t9 is a predictive text entry system that is optimized for use with cellular phone keypads, developed by Tegic Communications.

When entering letters on a conventional phone keypad, you must somehow differentiate between which of the 3 or more letters that you want to use. For example, pressing the 5-key could mean you wanted a J, K, or L. Normally, you must either press the same key multiple times (twice to get a K, five times to get a K in the opposite case, seven times to actually just get the number 5), or you press an alternate key, like the * and # keys to select the left or right letter. So to type the word IF, you must usually type 444333 or 4#3#.

The t9 system appears to take the numbers, parse them out for all combinations, then match them against a dictionary. For example, to type the word "IF", you type:

 4  3
------
 G  D
 H  E
 I  F
You could mean nine different two letter combinations: GD, GE, GF, HD, HE, HF, ID, IE, and IF. By matching with a dictionary, you can see that only a couple of these make sense. 'He' and 'if' are the most likely, and it chooses one. If you want another spelling, you can then choose a different interpretation, much like the Microsoft IME that comes with Windows for entering Japanese and Chineese Kanji characters. You can also add words to its dictionary, to make words quicker to use next time you use them.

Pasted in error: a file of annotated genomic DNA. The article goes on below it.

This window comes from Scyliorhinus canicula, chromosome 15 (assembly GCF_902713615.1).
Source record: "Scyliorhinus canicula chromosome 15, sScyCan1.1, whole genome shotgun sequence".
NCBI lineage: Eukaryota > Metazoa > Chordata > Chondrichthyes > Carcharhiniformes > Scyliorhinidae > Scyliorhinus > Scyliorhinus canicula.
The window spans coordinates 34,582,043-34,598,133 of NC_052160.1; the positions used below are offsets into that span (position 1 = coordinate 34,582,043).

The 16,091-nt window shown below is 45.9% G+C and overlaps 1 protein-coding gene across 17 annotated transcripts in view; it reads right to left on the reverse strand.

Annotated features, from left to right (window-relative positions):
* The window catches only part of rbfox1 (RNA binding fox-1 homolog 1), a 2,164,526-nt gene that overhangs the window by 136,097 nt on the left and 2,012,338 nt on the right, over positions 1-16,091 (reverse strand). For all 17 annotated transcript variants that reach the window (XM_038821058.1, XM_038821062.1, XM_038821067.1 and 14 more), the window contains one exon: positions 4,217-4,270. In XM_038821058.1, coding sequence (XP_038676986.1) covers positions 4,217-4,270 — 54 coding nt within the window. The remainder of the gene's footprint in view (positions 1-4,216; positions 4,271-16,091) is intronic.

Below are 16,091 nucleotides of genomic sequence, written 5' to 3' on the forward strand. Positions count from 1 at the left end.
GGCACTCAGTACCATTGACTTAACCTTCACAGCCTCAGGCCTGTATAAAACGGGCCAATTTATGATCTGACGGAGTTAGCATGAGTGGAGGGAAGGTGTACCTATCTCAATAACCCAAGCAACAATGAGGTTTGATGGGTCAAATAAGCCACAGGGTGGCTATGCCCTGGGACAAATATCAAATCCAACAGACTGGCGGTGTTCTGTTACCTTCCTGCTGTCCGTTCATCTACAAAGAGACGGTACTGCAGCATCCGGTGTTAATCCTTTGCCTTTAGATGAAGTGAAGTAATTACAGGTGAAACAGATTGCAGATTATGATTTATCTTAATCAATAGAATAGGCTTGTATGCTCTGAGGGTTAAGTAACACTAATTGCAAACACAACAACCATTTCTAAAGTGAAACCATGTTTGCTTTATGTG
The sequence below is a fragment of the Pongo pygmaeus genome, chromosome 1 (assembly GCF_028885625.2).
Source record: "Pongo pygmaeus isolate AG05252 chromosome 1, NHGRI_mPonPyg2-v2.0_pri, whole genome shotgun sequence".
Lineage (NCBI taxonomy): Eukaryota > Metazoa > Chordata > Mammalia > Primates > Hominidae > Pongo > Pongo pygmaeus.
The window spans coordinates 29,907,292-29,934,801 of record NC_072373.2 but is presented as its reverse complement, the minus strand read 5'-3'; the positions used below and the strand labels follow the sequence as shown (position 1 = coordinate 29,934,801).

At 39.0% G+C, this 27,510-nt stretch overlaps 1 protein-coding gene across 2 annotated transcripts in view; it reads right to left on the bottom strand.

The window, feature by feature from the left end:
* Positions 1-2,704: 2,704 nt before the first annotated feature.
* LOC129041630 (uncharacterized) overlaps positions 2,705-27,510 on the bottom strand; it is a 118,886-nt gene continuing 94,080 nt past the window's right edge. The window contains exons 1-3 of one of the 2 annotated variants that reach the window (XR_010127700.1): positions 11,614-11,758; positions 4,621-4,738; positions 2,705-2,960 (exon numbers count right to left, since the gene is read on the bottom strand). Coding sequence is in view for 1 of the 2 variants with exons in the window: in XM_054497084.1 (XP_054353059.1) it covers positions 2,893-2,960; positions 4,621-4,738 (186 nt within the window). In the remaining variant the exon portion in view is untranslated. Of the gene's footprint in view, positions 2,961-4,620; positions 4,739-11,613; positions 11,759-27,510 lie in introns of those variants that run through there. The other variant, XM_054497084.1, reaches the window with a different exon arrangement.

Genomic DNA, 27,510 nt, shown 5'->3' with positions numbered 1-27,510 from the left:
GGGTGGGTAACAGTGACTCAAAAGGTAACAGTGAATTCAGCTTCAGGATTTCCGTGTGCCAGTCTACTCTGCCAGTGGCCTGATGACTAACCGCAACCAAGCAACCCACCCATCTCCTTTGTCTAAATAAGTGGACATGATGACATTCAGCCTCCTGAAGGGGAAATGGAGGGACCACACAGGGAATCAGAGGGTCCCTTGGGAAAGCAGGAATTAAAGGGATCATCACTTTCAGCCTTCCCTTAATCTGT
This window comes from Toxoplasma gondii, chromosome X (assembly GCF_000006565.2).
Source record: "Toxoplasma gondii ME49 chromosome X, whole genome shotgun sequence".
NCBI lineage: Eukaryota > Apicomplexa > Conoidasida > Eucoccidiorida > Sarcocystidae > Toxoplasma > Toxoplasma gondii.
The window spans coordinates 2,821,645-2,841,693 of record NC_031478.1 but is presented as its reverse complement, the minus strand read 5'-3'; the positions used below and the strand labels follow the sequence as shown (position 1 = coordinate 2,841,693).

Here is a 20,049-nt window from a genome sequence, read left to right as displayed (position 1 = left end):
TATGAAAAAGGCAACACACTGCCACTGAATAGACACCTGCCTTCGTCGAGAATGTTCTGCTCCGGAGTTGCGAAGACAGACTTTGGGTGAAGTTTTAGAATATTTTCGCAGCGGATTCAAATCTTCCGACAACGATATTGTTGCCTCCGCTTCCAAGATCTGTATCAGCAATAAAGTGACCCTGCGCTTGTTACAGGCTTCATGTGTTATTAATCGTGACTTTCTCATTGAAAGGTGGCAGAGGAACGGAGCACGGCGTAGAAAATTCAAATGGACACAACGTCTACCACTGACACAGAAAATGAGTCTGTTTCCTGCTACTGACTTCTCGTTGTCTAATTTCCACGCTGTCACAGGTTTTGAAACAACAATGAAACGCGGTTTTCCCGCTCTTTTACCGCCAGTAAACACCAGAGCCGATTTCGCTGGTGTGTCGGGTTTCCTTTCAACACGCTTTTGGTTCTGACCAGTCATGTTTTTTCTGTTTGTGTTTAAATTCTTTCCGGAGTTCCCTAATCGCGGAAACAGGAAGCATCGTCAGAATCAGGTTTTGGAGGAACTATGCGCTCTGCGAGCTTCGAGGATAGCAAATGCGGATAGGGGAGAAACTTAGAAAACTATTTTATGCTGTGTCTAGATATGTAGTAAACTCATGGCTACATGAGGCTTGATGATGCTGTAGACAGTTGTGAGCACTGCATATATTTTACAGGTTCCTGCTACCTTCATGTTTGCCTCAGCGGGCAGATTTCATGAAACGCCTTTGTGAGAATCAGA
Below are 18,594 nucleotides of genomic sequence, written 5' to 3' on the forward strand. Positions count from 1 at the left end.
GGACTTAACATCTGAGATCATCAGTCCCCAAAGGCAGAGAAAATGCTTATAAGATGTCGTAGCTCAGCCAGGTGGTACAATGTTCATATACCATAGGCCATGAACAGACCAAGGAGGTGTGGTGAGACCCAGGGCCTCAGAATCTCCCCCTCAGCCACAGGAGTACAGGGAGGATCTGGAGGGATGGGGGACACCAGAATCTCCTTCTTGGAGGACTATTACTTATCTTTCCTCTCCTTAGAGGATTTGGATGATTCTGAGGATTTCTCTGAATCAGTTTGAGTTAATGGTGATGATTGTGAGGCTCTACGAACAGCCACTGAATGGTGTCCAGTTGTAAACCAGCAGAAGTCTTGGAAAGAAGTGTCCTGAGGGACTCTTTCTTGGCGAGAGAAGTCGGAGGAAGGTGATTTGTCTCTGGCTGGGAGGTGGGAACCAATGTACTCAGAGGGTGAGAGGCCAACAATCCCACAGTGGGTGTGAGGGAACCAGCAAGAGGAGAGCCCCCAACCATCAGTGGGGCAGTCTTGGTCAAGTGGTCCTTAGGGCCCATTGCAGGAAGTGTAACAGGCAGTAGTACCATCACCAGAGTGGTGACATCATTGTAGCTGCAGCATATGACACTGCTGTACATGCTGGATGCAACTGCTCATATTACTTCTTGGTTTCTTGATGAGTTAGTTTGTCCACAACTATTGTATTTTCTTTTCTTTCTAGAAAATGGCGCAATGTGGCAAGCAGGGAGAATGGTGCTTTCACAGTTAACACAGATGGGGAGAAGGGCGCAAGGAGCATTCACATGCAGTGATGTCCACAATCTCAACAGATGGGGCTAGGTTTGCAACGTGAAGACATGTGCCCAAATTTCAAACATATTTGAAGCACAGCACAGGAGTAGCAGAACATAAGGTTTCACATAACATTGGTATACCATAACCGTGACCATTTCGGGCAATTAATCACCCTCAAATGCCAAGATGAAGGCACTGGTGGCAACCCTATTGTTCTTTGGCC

It is damn useful.

The one-number-per-letter system means that your fingers quickly discover interestingly-numbered words; for example:



about 22688
black 25225
carry 22779
dress 37377
fence 33623
field 34353
going 46464
light 54448
money 66639
offer 63337
press 77377
shown 74696
shows 74697
whose 94673
women 96636

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